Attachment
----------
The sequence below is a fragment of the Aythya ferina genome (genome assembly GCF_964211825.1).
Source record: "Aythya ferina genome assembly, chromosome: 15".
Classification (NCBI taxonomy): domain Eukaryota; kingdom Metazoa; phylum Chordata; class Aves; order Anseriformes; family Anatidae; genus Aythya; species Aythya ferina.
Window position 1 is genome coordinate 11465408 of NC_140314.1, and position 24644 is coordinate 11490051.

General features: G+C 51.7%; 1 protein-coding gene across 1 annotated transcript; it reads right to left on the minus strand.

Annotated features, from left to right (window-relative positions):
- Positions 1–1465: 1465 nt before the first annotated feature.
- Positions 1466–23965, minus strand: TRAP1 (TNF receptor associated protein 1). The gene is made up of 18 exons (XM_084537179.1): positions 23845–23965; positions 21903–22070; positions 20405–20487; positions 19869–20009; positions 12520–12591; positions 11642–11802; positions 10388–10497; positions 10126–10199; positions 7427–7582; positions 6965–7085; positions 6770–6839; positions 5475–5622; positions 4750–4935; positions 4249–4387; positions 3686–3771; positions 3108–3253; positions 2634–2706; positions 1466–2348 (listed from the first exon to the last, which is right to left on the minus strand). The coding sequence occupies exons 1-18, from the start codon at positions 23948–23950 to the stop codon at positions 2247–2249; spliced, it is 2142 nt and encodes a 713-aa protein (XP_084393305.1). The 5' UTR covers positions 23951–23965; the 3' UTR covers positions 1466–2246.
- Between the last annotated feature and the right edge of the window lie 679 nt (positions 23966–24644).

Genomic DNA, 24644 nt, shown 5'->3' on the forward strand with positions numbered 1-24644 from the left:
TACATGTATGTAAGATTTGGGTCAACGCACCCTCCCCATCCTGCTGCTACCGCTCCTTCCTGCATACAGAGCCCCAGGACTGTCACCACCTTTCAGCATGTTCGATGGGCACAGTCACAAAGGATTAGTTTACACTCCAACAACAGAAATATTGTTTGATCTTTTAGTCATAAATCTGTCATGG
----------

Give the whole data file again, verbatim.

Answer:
The sequence below is a fragment of the Aythya ferina genome (genome assembly GCF_964211825.1).
Source record: "Aythya ferina genome assembly, chromosome: 15".
Classification (NCBI taxonomy): domain Eukaryota; kingdom Metazoa; phylum Chordata; class Aves; order Anseriformes; family Anatidae; genus Aythya; species Aythya ferina.
Window position 1 is genome coordinate 11465408 of NC_140314.1, and position 24644 is coordinate 11490051.

General features: G+C 51.7%; 1 protein-coding gene across 1 annotated transcript; it reads right to left on the minus strand.

Annotated features, from left to right (window-relative positions):
- Positions 1–1465: 1465 nt before the first annotated feature.
- Positions 1466–23965, minus strand: TRAP1 (TNF receptor associated protein 1). The gene is made up of 18 exons (XM_084537179.1): positions 23845–23965; positions 21903–22070; positions 20405–20487; positions 19869–20009; positions 12520–12591; positions 11642–11802; positions 10388–10497; positions 10126–10199; positions 7427–7582; positions 6965–7085; positions 6770–6839; positions 5475–5622; positions 4750–4935; positions 4249–4387; positions 3686–3771; positions 3108–3253; positions 2634–2706; positions 1466–2348 (listed from the first exon to the last, which is right to left on the minus strand). The coding sequence occupies exons 1-18, from the start codon at positions 23948–23950 to the stop codon at positions 2247–2249; spliced, it is 2142 nt and encodes a 713-aa protein (XP_084393305.1). The 5' UTR covers positions 23951–23965; the 3' UTR covers positions 1466–2246.
- Between the last annotated feature and the right edge of the window lie 679 nt (positions 23966–24644).

Genomic DNA, 24644 nt, shown 5'->3' on the forward strand with positions numbered 1-24644 from the left:
TACATGTATGTAAGATTTGGGTCAACGCACCCTCCCCATCCTGCTGCTACCGCTCCTTCCTGCATACAGAGCCCCAGGACTGTCACCACCTTTCAGCATGTTCGATGGGCACAGTCACAAAGGATTAGTTTACACTCCAACAACAGAAATATTGTTTGATCTTTTAGTCATAAATCTGTCATGG